MAHMOUD Mohieldin, Egypt's investment minister, has had a relatively smooth ride since relaunching a stalled privatisation programme in 2004.
The state has divested itself of joint-venture banks, sold cement and power-generating companies and floated 20 per cent of Telecom Egypt. This month the Bank of Alexandria, one of the big state-owned banks until recently off limits, is coming on the block.
But the sale of Omar Effendi -- once the "grande dame" of Egyptian department store chains but now, in the words of the state alAhram weekly, a "faded high-street diva" -- has prompted the kind of backlash usually reserved for more strategic assets.
This is the fifth time since 1993 that the government has tried to sell the chain. The latest offer by the Saudi Anwal group, at E£504m ($88m, euro72m, £50m), is the best. But the difference in two government-sponsored valuations -- one using discounted cash value close to the Saudi offer and one based on much higher net asset value -- has provided those opposing the deal with the opportunity to cry foul, exposing obstinate divisions over Egypt's future.
The head of a sister company has filed a legal complaint against Mr Mohieldin, alleging that he is conspiring to cast off Omar Effendi at a knock-down price. Nationalist members of parliament are threatening to block the deal. The impending tussle will test the government's mettle and its appetite for more painful reforms down the line.
In its heyday in the first half of the 20th century Omar Effendi drew well-heeled Egyptians prepared to pay for elegant surroundings and products of mark. Like society's upper crust, the stores have since weathered nationalisation. in 1957, competition and prolonged recession. While the upper crust has proved resilient, Omar Effendi has been less so. Mismanagement and overstaffing- the chain employs nearly 6,000 - have taken a toll.
After four years of losses, it made a E£2.2m profit last year. Given that there are 83 Omar Effendi stores in prime positions, it might have done better in a year of 5.7 per cent GDP growth.
In 1908, when Omar Effendi's flagship outlet was built, it was the Galeries Lafayette of downtown Cairo. But one day last week it was empty. Hard times are reflected in price tags, with 80 per cent off some items. The television department charges up to 25 per cent more than informal vendors on the same street. It makes do, according to a shop assistant, courtesy of bulk orders from other state enterprises.
The chain does have its loyal followers. A less grandiose version added in the 1970s in the bustling neighbourhood of Mohandiseen was doing brisk sales in cookers, carpets and sundry other items this week.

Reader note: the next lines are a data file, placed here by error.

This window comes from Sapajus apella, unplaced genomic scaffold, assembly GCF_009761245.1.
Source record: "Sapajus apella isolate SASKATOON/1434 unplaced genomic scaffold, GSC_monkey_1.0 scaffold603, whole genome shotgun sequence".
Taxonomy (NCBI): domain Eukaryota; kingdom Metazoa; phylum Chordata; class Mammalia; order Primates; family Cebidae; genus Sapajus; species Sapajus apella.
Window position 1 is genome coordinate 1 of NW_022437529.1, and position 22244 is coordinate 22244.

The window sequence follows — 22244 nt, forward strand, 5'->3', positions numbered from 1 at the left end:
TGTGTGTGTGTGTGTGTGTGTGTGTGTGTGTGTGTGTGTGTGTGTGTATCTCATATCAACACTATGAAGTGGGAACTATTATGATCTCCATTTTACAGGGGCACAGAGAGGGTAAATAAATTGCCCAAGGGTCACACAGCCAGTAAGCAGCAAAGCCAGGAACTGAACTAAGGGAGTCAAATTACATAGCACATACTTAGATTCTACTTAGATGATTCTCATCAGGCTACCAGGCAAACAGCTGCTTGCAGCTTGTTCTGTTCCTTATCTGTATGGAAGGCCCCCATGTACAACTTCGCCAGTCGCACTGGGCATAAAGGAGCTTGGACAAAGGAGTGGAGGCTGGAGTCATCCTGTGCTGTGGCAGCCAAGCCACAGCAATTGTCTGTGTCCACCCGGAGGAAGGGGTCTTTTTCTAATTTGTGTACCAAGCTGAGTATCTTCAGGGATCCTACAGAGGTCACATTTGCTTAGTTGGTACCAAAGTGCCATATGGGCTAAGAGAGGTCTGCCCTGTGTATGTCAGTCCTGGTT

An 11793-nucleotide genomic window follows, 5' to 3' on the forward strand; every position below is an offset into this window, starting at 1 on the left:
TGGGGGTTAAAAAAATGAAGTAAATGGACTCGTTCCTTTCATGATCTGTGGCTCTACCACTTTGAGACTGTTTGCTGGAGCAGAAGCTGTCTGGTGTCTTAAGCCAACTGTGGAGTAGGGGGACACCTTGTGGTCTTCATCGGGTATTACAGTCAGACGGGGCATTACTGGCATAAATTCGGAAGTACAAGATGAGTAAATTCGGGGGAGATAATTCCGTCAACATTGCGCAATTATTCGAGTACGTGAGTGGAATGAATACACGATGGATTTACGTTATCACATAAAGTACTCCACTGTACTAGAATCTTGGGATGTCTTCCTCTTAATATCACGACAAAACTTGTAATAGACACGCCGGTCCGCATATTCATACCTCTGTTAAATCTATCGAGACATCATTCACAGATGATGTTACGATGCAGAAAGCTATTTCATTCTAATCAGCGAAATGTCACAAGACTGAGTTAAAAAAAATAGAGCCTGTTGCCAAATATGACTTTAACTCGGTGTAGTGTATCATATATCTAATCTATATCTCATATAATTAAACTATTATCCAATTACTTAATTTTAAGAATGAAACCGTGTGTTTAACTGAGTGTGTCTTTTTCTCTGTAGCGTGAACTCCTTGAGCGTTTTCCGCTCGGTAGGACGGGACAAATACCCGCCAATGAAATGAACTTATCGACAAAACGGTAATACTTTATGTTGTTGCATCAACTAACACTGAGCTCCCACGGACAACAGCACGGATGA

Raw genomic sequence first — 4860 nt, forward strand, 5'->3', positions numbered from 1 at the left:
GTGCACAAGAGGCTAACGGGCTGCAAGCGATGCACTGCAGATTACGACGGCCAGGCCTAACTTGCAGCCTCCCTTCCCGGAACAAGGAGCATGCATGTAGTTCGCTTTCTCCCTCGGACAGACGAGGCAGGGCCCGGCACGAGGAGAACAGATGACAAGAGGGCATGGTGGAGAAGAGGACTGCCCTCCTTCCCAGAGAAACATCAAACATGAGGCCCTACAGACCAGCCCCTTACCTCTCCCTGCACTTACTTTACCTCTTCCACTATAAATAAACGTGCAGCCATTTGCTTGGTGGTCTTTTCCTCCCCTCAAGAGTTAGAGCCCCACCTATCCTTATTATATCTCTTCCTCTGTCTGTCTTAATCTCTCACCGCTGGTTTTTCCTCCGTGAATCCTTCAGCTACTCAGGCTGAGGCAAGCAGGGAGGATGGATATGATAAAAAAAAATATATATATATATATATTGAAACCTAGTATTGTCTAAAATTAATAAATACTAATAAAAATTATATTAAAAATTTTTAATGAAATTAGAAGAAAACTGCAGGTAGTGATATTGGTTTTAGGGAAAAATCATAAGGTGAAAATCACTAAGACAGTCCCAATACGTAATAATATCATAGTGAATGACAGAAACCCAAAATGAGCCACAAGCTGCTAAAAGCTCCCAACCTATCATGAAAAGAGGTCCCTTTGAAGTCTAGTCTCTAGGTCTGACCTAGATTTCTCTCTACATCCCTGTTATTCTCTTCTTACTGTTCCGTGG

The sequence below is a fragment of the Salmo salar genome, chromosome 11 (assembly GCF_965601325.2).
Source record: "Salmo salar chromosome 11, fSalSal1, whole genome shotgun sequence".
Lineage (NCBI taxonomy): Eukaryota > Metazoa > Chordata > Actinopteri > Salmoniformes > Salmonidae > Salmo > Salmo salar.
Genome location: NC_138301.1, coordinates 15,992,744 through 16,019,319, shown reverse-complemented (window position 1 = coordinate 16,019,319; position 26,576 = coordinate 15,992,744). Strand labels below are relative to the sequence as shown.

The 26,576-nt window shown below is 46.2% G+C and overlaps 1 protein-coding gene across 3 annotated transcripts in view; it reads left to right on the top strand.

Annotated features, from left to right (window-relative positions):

Young employees, who start with salaries of just E£120 a month ($21) before sales bonuses, are enthusiastic about change.
"At the moment we are not selling anything. With a new owner it might get better," said Adel, next to a jumbled rack of trousers.
It is with an eye on the Adels of Egypt -- a vast pool of potentially troublesome Youth -- that Hosni Mubarak, the 77-year-old president, has relaxed his cautious approach, placing the private sector nearer the centre of reforms he hopes will generate 4.5m jobs in six years.
But an older generation, and parts of the vast bureaucracy, have not stopped pressing their case. Mustapha Bakry, the MP who has led the parliamentary revolt, says the chain's trademark is worth a third of the asking price; its architectural landmarks alone are worth more than the deal.
He drew parallels with the recent US backlash against Dubai Ports World's deal to manage US container terminals: "This concerns us equally. The government is planning to sell some of the most necessary assets of Egypt. They are planning to sell our fortune, our blood."
Hadi Fahmi, the chairman of the state holding company driving the deal, said the Saudi group will be required to retain 80 per cent of staff for 10 years and maintain the same activities in most stores. It has pledged E£300m towards a facelift.
Mr Fahmi is hoping such details will cool emotions when they are presented to parliament this week. But he is not underestimating the threat. "It is serious. If you are an investor you have to consider this a sensitive environment."
Under syndication arrangement with FE